When one generation is illiterate, chances are the next will be, too. Learning leaders must ensure employees receive the help they need, for today’s workplace and tomorrow’s.
by Kate Everson
August 31, 2015
Some 36 million American adults will struggle to read this sentence. Of them, 24 million are in the workforce.
The Organization for Economic Cooperation and Development, or OECD, reported these numbers in its October 2013 Survey of Adult Skills — also known as the Program for the International Assessment of Adult Competencies, or PIAAC — after sampling 5,000 Americans. The U.S. Education Department has asked the OECD to extend its research to 5,000 more, with results to be published in 2016.
“I consider this a silent crisis,” said Barbara Endel, senior program director at Jobs for the Future, an organization that designs and promotes job skill training and education. “There’s less ability of our nation to be competitive if we’ve got people who are having trouble reading, working with math and being able to problem-solve.”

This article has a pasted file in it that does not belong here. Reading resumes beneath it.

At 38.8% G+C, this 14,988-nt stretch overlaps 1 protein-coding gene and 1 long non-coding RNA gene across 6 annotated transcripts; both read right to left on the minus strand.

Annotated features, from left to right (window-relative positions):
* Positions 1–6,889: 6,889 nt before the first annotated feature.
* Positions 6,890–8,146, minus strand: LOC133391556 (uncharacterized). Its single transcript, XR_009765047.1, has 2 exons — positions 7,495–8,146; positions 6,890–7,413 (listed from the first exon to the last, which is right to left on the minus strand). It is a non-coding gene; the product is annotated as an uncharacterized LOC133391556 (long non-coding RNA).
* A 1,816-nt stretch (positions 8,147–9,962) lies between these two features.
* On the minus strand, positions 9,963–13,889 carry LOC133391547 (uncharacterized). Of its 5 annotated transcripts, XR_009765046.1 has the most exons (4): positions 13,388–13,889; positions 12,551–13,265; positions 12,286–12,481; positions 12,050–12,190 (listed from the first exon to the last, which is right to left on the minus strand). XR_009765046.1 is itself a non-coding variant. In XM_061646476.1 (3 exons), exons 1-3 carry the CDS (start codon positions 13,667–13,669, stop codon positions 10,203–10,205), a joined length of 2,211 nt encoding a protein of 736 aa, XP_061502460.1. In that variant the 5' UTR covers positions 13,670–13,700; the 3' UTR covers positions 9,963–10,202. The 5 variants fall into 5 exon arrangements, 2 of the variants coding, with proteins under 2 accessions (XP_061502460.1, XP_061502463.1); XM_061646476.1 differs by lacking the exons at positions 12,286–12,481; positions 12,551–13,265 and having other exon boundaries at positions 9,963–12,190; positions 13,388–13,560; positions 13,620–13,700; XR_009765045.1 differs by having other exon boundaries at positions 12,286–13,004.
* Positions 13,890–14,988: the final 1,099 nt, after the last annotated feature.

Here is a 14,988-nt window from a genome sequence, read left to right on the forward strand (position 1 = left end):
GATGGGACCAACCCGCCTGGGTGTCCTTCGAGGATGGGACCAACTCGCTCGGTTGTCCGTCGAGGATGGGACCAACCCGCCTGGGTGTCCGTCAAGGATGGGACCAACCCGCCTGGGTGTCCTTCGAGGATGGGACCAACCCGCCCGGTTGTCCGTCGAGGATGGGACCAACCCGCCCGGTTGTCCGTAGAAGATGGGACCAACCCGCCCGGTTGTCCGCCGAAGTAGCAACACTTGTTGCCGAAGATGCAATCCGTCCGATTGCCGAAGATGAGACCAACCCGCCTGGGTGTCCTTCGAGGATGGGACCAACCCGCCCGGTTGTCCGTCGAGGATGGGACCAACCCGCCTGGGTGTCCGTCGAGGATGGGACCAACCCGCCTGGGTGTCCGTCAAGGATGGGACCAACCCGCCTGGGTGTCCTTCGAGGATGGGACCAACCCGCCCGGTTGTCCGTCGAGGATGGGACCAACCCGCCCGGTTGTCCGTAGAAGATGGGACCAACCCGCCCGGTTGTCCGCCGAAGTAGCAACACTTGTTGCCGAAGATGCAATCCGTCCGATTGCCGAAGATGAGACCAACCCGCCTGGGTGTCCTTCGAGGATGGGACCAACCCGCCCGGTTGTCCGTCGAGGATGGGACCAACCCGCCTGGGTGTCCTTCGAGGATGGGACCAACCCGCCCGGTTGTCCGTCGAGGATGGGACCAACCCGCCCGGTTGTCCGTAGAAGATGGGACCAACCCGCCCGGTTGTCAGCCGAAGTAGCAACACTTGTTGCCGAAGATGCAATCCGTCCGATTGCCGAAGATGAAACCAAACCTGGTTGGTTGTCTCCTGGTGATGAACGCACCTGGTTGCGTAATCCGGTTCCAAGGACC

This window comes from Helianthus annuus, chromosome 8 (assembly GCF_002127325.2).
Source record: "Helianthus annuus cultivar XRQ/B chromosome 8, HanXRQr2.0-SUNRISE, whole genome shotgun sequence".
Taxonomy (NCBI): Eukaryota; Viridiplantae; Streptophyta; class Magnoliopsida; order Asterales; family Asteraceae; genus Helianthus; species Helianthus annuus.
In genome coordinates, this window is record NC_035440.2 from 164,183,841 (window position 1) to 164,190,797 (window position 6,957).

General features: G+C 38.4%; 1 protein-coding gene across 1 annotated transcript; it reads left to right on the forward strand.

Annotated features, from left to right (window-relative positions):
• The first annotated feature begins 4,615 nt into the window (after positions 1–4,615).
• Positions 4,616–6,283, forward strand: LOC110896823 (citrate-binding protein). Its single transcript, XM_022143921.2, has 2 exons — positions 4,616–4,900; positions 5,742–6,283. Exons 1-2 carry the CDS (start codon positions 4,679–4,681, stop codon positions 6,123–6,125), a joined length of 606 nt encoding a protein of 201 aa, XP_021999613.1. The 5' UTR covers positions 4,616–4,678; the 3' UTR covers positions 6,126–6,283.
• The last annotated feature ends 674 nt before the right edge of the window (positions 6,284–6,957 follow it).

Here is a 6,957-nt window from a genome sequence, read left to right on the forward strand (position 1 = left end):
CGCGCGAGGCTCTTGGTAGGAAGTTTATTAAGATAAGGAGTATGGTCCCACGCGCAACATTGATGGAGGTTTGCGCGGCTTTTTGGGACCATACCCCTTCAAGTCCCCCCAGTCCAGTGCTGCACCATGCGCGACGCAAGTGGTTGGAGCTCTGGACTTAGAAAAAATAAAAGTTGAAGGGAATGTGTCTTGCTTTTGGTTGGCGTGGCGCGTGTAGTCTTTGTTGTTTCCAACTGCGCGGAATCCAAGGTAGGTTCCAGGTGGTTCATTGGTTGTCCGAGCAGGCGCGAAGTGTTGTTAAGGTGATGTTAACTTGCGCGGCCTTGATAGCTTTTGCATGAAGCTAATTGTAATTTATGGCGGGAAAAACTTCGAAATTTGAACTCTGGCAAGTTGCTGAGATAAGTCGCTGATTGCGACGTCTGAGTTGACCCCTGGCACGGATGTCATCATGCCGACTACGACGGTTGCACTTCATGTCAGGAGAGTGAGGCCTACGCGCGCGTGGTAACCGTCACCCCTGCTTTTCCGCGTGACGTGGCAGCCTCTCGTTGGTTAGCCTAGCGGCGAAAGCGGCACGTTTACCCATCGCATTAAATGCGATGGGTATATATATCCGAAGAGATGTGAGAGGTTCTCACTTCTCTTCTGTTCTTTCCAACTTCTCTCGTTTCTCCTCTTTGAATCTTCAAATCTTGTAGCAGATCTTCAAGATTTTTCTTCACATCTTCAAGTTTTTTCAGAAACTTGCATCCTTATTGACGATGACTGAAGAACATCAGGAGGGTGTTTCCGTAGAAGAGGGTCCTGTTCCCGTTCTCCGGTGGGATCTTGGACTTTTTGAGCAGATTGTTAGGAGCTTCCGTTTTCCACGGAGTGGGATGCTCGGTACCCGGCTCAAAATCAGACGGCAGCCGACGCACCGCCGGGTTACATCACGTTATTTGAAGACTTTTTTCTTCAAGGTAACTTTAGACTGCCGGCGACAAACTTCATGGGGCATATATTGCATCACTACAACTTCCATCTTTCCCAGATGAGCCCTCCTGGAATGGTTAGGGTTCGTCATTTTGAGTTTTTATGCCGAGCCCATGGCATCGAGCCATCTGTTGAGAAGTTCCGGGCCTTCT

The crisis is cyclical. Children with parents who can’t read are more likely to be illiterate, too. The OECD also found that unlike many other industrialized countries, young Americans have only slightly higher skills than their parents — so today’s illiterate parents’ children will likely be only minutely more literate.
Therefore, learning leaders faced with low-literacy workforces have an obligation, as well as several options, to build reading, writing and numerical skills. Not only can they improve their organizational functions, but also they can help stop the current illiteracy cycle to ensure tomorrow’s workforce doesn’t face the same problem.
Who’s to Blame?
The U.S. is behind.
According to the PIAAC, the 17.5 percent of Americans scored lower than 226 out of 500 points on a literacy test in 2012. That means there’s a higher percent of low-literacy people in the U.S. than in seven other countries surveyed, including Japan (4.9 percent), Finland (10.6 percent) and Canada (16.4 percent).
Rita Hewitt, community relations manager for the York Literacy Foundation in York County, Pennsylvania, said the literacy gap has become more noticeable as more jobs have opened up and fewer people are out of work, particularly in the manufacturing industry. Until the economy turned around, employers had a large pool of candidates from which to hire, which enabled them to hire more educated employees.